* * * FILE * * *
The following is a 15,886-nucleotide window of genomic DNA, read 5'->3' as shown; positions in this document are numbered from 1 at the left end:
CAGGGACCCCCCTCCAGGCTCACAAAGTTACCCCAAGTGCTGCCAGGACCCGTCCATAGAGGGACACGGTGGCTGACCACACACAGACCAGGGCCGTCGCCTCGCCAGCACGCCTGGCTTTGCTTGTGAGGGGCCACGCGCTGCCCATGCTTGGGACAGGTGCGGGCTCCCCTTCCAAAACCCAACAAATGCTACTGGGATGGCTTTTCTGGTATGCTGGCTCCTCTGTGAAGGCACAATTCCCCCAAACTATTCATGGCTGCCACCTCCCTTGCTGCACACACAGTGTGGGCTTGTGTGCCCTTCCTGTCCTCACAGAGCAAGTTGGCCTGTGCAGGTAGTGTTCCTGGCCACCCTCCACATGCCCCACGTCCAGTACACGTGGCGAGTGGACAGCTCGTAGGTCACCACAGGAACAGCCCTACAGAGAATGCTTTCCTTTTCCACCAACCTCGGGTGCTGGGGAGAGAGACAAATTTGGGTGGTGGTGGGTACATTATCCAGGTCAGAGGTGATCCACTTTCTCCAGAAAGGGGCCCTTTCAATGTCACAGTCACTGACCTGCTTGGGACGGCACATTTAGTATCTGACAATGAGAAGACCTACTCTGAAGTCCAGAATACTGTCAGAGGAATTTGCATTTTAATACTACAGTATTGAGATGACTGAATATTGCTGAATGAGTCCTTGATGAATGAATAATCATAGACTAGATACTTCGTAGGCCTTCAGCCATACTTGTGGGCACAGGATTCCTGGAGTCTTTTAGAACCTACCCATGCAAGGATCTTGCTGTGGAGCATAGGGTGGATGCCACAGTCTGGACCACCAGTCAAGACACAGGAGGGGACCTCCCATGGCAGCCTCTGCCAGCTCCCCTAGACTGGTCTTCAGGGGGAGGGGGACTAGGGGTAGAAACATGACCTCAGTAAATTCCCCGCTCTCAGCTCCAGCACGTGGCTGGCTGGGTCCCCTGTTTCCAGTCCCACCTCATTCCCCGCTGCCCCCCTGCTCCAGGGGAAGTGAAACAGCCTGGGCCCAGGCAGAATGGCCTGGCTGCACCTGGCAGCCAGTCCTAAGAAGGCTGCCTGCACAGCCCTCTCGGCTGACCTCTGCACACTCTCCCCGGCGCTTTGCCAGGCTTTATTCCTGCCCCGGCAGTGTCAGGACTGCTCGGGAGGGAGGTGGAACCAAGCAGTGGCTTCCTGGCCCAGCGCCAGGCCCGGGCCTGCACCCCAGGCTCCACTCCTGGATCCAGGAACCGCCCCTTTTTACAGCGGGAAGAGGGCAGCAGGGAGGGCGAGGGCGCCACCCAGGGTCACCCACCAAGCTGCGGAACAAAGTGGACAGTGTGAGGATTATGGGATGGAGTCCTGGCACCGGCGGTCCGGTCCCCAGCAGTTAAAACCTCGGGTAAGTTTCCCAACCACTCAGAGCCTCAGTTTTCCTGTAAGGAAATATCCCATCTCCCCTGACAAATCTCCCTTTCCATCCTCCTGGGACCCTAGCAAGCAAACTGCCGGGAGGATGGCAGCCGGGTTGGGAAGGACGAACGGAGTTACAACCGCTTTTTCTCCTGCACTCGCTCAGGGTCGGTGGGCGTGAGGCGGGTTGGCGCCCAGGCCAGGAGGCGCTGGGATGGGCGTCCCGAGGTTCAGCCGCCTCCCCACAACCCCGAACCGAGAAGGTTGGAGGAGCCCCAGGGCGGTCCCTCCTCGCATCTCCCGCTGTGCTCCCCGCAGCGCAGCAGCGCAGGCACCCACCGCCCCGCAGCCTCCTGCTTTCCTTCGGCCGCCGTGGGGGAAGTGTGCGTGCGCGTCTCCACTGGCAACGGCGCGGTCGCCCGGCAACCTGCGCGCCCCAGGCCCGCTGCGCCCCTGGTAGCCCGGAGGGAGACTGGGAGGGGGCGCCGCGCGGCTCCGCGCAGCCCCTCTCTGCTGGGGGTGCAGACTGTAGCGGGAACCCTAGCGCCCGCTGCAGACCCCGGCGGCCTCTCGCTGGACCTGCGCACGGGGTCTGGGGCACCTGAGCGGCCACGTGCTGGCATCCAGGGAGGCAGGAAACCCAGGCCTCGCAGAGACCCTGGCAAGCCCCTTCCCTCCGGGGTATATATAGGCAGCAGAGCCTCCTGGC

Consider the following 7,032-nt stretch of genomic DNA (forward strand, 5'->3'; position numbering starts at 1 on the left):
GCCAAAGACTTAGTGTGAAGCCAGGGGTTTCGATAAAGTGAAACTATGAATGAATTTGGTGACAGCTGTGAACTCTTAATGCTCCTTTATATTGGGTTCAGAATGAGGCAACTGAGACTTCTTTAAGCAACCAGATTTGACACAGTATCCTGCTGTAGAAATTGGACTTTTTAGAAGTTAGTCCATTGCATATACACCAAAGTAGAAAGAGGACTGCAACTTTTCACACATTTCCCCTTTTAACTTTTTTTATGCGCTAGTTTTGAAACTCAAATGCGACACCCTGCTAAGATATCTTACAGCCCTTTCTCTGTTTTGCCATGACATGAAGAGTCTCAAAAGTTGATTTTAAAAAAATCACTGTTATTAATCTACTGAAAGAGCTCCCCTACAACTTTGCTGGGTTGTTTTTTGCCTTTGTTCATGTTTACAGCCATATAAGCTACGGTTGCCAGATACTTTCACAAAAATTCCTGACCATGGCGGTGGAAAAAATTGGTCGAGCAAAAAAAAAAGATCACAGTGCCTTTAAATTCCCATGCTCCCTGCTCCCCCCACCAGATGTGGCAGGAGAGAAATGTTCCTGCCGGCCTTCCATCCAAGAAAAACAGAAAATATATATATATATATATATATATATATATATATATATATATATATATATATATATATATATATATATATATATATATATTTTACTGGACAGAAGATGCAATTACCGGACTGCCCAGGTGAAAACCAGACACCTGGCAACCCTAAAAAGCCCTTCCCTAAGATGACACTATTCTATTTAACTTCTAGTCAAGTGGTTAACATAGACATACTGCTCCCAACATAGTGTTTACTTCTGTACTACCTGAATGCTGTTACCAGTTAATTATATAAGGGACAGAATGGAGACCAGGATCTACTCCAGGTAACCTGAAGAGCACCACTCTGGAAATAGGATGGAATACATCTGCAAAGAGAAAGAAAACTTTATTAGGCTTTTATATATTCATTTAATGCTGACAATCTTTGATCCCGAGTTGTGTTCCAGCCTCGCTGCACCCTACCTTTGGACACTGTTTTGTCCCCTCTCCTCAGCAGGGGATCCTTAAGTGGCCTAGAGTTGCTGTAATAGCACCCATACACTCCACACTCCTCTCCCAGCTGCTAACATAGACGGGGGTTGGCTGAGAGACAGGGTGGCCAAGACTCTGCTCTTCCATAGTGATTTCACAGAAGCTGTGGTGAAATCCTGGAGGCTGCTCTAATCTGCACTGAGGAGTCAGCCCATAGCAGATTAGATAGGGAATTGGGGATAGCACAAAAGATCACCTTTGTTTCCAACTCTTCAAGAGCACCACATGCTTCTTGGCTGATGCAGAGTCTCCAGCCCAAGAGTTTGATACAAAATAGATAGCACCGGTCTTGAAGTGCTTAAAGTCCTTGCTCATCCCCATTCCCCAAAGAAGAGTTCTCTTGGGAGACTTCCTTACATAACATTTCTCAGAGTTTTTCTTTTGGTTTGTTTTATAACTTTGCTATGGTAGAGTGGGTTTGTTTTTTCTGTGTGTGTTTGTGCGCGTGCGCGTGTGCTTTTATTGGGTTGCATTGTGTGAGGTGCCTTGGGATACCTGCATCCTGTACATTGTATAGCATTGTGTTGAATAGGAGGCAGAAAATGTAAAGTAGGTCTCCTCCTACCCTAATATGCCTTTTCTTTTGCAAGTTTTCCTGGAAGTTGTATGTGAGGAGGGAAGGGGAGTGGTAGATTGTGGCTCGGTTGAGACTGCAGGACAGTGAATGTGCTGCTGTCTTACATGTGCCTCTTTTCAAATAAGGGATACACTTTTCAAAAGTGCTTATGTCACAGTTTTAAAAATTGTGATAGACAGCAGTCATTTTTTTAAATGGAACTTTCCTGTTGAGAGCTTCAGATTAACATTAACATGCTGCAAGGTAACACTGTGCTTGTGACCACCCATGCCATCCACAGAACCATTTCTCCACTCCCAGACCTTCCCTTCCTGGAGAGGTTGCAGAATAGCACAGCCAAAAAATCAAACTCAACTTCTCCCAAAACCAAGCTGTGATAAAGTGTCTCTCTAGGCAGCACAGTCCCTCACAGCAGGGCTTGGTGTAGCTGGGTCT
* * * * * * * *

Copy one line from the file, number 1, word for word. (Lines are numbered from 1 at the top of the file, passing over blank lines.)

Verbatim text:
The following is a 15,886-nucleotide window of genomic DNA, read 5'->3' as shown; positions in this document are numbered from 1 at the left end: